Since 1 January 2018 a vacant residential land (VRL) tax has applied to residential property, which is located in specified areas of Melbourne, pursuant to changes to the Land Tax Act 2005 (Vic). This new tax is being imposed as a measure towards encouraging land owners to make residential properties available for purchase or rent to more efficiently use Melbourne's current housing stock. The VRL tax applies to a residential property that is vacant for more than six months in the preceding calendar year. Since the tax is assessed by reference to calendar year, the six month vacancy period does not need to be continuous.

For the 2018 calendar year only, homes will be considered to have been occupied up to 30 April 2017. For the period May-December 2017, residential properties must have been occupied for another two months to avoid liability for the VRL tax in the 2018 calendar year.

The VRL tax is entirely separate from the Federal Foreign Annual Vacancy Fee which only applies to foreign owners of Australian residential property (see final paragraph below).

What areas of Melbourne are included?
For residential properties unoccupied for more than six months to become liable for payment of the VRL tax, they must be located in one of the following sixteen municipal council areas:

  • Banyule
  • Bayside
  • Boroondara
  • Darebin
  • Glen Eira
  • Hobsons Bay
  • Manningham
  • Maribyrnong
  • Melbourne
  • Monash
  • Moonee Valley
  • Moreland
  • Port Phillip
  • Stonnington
  • Whitehorse
  • Yarra.

What is the rate of VRL tax?
This annual tax is payable at the rate of 1% of the capital improved value (CIV) of the residential property. For example, a residential property with a CIV of $750,000.00 would have an annual tax liability of $7,500.00. The CIV is determined every second year by the general valuation process. It is shown on an owner's council rates notice. The CIV is the expected market value of land and buildings if offered for sale at the valuation date.

What is a residential property?
Residential properties to which the VRL tax applies are buildings that are to be used solely or primarily for residential purposes, like a home or an apartment. A residential property will be considered vacant if not lived in by either the owner or a person under a lease made in good faith as their principal place of residence. Land on which a home or apartment is being constructed or renovated will be considered vacant if, on 31 December of the preceding year, more than two years has elapsed since the date on which the building permit allowing the construction or renovation works was issued.

Are there exemptions to the VRL tax?
Vacant land on which there are no buildings is not residential land. The VRL tax does not apply to commercial residential premises, residential care facilities, supported residential services and retirement villages.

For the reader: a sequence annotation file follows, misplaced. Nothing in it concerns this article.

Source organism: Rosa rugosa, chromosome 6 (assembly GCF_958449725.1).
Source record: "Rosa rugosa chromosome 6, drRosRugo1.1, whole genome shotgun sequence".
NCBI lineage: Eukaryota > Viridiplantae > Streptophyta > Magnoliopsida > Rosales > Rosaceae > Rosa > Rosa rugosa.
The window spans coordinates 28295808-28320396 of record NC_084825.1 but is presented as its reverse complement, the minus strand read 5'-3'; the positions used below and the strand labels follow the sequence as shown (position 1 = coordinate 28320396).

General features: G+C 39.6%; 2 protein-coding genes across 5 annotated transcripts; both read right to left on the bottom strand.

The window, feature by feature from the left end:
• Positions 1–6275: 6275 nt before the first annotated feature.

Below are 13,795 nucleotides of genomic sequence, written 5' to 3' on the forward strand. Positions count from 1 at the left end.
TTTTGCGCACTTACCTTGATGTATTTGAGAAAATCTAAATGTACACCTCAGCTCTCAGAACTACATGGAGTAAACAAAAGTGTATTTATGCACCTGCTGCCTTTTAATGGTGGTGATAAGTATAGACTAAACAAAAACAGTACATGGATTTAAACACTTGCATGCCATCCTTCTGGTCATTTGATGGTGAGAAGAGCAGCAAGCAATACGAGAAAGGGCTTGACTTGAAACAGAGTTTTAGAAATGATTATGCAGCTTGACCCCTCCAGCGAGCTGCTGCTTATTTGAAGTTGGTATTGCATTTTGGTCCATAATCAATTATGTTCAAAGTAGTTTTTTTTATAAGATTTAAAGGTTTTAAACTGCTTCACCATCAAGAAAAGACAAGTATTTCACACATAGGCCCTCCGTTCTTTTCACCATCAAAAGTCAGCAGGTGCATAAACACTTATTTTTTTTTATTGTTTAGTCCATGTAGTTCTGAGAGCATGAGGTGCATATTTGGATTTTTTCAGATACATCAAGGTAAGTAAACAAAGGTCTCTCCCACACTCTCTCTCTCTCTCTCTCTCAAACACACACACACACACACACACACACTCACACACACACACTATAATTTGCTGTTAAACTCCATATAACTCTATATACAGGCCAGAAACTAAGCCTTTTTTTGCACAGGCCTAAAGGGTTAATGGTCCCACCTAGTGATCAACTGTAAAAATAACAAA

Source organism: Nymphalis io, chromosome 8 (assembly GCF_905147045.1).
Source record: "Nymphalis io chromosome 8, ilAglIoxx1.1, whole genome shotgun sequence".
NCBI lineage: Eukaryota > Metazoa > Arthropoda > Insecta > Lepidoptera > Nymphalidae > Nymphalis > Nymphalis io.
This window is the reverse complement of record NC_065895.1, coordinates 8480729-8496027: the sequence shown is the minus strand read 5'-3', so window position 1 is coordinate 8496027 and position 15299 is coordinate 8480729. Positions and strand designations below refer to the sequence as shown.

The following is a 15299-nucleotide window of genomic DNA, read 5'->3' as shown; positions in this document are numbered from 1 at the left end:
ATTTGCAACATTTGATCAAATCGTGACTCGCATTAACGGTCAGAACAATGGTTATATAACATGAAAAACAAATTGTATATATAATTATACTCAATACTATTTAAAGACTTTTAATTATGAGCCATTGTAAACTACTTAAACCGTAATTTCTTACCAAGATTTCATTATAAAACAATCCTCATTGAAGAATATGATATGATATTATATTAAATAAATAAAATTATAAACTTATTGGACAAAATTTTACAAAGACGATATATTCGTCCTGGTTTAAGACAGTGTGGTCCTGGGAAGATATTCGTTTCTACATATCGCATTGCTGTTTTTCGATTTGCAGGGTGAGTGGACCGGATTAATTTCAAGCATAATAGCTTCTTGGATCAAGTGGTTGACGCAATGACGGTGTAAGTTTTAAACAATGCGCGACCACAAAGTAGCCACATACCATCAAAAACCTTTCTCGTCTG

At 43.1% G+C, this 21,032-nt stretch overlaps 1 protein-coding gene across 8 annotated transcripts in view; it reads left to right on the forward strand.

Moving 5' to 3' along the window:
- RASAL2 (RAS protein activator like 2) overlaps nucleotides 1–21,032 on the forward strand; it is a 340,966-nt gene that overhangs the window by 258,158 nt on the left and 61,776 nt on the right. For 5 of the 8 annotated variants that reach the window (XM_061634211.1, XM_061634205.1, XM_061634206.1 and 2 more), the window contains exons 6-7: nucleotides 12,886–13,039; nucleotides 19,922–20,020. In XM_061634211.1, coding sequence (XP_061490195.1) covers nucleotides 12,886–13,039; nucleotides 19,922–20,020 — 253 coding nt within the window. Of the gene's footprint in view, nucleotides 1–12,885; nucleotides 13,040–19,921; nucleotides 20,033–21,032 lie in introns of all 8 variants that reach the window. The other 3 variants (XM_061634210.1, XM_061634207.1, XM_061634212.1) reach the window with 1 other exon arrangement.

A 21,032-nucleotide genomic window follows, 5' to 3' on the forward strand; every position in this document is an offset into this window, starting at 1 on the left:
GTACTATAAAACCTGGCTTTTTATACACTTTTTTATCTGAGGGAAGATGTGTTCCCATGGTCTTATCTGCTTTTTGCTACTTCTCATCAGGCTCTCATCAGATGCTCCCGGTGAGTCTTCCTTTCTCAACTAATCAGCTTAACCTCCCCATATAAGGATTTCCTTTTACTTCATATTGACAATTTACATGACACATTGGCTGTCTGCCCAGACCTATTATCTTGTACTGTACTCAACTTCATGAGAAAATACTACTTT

A residential property which is exempt from standard land tax because it has qualified as the landowner's Principal Place of Residence and continues to be the Principal Place of Residence will also be exempt from the VRL tax. But this exemption ends if the residential property ceases to be the landowner's Principal Place of Residence.

Residential properties unoccupied for more than six months in the preceding calendar year, and to which the VRL tax otherwise applies, can be exempt from the tax if any one of following circumstances is applicable:

  • ownership of the property changed during that calendar yearthe property becomes residential during that year
  • the property is used as a holiday home (a second home) and was occupied by the owner for at least 4 weeks in that year and the owner has another property in Australia which is the principal place of residence
  • the property was occupied by the owner for at least 140 days in that year for the purpose of attending their workplace which must also be located in one of the sixteen specified municipal areas and the owner has another property in Australia which is their principal place of residence.

A mortgagee who has taken possession of a residential property is not liable to pay the VRL tax.

Compulsory self-notification requirements for 2018
If you own a residential property that was unoccupied for more than six months during the period May-December 2017, and it is located within one of the sixteen specified municipal council areas, you must notify the SRO through their online portal by no later than today, due to the self-assessment obligation the onus is on owners to decide whether their residential property is subject to the VRL tax and the notification requirement.

Federal foreign annual vacancy fee
This fee applies only to foreign owners of residential property where it is neither occupied nor genuinely available on the rental market for at least six months in a twelve month period.

This vacancy fee only applies to foreign persons who made a FIRB application after 9 May 2017. The amount of the vacancy fee will be equivalent to the FIRB application fee payable for the purchase approval.

The content of this article is intended to provide a general guide to the subject matter. Specialist advice should be sought about your specific circumstances.